Justice Action Bulletin: Nuclear weapon prohibition; immigrant leaders; update Catholic Nonviolence Initiative

Carol Gilbert and Ardeth Platte

Dominican Srs. Carol Gilbert and Ardeth Platte are pictured outside of Jonah House in west Baltimore Jan. 12, 2012. When not in jail, their home is the faith-based community of peace activists. The women have been arrested dozens of times on charges related to their demonstrations against war and nuclear weapons. (CNS photo/Nancy Phelan Wiechec)

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Editor's note: Welcome to NCR's Justice Action Bulletin, where every Tuesday we bring you the latest news on active nonviolence in the service of peace and justice. Do you have news you would like to share? Contact Maria Benevento at mbenevento@ncronline.org.

COLORADO SPRINGS, COLORADO — Dominican Srs. Carol Gilbert and Ardeth Platte planned to deliver copies of the United Nations' Treaty on the Prohibition of Nuclear weapons to the Peterson Air Force Base near Colorado Springs on Oct. 9 and the nearby Schriever Air Force Base on Oct. 10, according to an Oct. 8 report from The Denver Post.

As part of the International Campaign to Abolish Nuclear Weapons, Gilbert and Platte attended the United Nations conference in New York where the treaty was adopted.

Gilbert told NCR she and Platte were "thrilled" by the Oct. 6 announcement that the International Campaign to Abolish Nuclear Weapons was awarded the 2017 Nobel Peace Prize. See NCR's full report on the Nobel Peace Prize here.

Leading up to the Colorado Springs actions, the sisters also planned a vigil at the N-8 missile silo in Weld County where they were arrested in 2002 for pouring blood on a Minuteman III missile. Platte was sentenced to 41 months in prison and Gilbert to 33 months.

BROOKLYN, NEW YORK — In an effort to honor the leadership and contribution of immigrations, the Diocese of Brooklyn and Catholic Migration Services, an organization that provides pastoral, educational, advocacy and legal services to empower immigrant communities in Brooklyn and Queens and promote equality and social justice, are sponsoring the annual Shining Star Awards for Catholic immigrants.

Catholic immigrants who live in Brooklyn and Queens attend an Oct. 6 dinner to receive Shining Star awards for their leadership and contributions to the church and their communities. The award is hosted by Catholic Migration Services. (Courtesy of Catholic Migration Services/Adriana Rodriguez)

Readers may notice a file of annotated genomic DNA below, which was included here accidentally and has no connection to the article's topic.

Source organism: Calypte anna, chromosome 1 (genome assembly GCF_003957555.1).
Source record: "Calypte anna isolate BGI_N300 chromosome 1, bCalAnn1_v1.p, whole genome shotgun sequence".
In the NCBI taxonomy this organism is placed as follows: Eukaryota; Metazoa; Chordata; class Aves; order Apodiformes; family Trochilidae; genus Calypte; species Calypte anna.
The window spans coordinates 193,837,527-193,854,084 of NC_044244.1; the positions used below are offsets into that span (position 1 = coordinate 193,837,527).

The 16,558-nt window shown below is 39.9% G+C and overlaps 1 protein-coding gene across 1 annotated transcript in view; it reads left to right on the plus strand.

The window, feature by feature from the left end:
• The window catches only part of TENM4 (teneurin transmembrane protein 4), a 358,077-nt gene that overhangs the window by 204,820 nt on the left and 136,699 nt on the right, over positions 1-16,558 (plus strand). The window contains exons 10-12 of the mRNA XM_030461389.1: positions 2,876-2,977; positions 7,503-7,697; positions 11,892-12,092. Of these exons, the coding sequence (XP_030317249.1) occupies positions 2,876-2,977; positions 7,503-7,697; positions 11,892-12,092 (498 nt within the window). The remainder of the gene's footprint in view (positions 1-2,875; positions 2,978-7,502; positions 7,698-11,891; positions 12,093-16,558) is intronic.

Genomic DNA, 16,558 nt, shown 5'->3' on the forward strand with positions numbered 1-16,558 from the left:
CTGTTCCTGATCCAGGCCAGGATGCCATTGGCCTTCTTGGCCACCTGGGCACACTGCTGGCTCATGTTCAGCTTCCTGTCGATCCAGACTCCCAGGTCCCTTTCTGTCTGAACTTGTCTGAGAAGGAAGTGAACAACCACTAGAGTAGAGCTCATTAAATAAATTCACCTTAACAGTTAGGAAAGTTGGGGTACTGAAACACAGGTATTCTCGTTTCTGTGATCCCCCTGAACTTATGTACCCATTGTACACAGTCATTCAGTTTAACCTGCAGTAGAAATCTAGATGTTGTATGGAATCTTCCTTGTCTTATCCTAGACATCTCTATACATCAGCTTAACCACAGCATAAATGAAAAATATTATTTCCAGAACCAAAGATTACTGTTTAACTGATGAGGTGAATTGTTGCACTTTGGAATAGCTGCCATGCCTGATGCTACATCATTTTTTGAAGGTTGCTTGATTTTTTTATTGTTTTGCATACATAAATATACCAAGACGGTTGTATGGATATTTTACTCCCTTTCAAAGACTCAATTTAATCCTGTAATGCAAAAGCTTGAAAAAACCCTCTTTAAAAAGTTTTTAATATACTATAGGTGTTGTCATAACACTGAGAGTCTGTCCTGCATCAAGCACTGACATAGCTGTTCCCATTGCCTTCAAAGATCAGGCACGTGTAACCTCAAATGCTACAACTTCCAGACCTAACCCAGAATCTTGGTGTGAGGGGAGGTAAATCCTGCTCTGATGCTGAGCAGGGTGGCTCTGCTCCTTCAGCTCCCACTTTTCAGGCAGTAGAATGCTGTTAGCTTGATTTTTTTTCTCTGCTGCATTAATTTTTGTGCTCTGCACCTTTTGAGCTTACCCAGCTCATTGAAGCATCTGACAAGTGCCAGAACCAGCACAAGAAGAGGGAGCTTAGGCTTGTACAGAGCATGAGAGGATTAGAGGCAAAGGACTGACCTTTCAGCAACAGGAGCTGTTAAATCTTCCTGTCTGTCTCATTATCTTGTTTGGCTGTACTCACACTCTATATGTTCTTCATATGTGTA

According to an Oct. 6 press release, award recipients come from the African-American community and 29 countries including Panama, Nigeria, Guatemala, Czech Republic, Ghana, Korea, Indonesia, Lithuania, Croatia and Pakistan.

The recipients were selected by their communities for leadership in various parish ministries as well as service to the broader community including volunteer work in support of libraries, homeless shelters, schools, hospitals, food pantries, international aid and social justice issues.

Half of them were honored at an Oct. 6 dinner while the others will be honored at a dinner on Oct. 13. The dinners also serve as the main fundraiser for Catholic Migration Services.

NEW YORK — Pax Christi Metro New York announced Oct. 3 that it will offer an update on the Catholic Nonviolence Initiative with its fall assembly, Choosing Gospel Nonviolence in a Time of Terror and Turmoil on Nov. 4 at Manhattan College.

The Catholic Nonviolence Initiative is a project of Pax Christi International and was launched at the Nonviolence and Just Peace Conference held in Rome April 2016. It promotes active nonviolence in the Catholic Church.

Judy Coode of the Catholic Nonviolence Initiative and Robert Brimlow, philosopher and author of What About Hitler? will be the featured speakers.

[Maria Benevento is a NCR Bertelsen intern. Her email address is mbenevento@ncronline.org.]

This story appears in the Justice Action Bulletin feature series. View the full series.

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